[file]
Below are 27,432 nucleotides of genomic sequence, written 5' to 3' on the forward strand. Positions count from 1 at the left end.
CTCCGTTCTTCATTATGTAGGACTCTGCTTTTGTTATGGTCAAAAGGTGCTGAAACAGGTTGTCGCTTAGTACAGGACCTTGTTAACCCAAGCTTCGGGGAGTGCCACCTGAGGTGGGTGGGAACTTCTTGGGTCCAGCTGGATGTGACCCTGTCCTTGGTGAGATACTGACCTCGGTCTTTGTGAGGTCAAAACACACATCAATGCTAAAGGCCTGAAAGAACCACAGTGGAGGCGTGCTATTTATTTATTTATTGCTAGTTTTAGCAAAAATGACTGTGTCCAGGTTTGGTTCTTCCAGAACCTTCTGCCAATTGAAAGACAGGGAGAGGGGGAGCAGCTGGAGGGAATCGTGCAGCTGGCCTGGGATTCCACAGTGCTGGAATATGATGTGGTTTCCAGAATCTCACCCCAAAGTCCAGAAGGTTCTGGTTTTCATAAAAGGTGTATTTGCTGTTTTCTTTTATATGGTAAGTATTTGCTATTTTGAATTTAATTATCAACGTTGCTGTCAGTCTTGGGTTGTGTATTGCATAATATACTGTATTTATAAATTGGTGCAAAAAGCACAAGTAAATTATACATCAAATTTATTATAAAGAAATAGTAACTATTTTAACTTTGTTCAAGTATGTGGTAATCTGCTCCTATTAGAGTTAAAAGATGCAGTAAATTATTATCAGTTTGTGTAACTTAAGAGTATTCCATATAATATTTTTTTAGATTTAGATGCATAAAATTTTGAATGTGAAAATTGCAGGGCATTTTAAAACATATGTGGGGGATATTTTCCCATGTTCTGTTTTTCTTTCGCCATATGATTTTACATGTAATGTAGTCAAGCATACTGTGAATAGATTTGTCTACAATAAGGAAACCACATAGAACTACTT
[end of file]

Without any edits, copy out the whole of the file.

Below are 27,432 nucleotides of genomic sequence, written 5' to 3' on the forward strand. Positions count from 1 at the left end.
CTCCGTTCTTCATTATGTAGGACTCTGCTTTTGTTATGGTCAAAAGGTGCTGAAACAGGTTGTCGCTTAGTACAGGACCTTGTTAACCCAAGCTTCGGGGAGTGCCACCTGAGGTGGGTGGGAACTTCTTGGGTCCAGCTGGATGTGACCCTGTCCTTGGTGAGATACTGACCTCGGTCTTTGTGAGGTCAAAACACACATCAATGCTAAAGGCCTGAAAGAACCACAGTGGAGGCGTGCTATTTATTTATTTATTGCTAGTTTTAGCAAAAATGACTGTGTCCAGGTTTGGTTCTTCCAGAACCTTCTGCCAATTGAAAGACAGGGAGAGGGGGAGCAGCTGGAGGGAATCGTGCAGCTGGCCTGGGATTCCACAGTGCTGGAATATGATGTGGTTTCCAGAATCTCACCCCAAAGTCCAGAAGGTTCTGGTTTTCATAAAAGGTGTATTTGCTGTTTTCTTTTATATGGTAAGTATTTGCTATTTTGAATTTAATTATCAACGTTGCTGTCAGTCTTGGGTTGTGTATTGCATAATATACTGTATTTATAAATTGGTGCAAAAAGCACAAGTAAATTATACATCAAATTTATTATAAAGAAATAGTAACTATTTTAACTTTGTTCAAGTATGTGGTAATCTGCTCCTATTAGAGTTAAAAGATGCAGTAAATTATTATCAGTTTGTGTAACTTAAGAGTATTCCATATAATATTTTTTTAGATTTAGATGCATAAAATTTTGAATGTGAAAATTGCAGGGCATTTTAAAACATATGTGGGGGATATTTTCCCATGTTCTGTTTTTCTTTCGCCATATGATTTTACATGTAATGTAGTCAAGCATACTGTGAATAGATTTGTCTACAATAAGGAAACCACATAGAACTACTT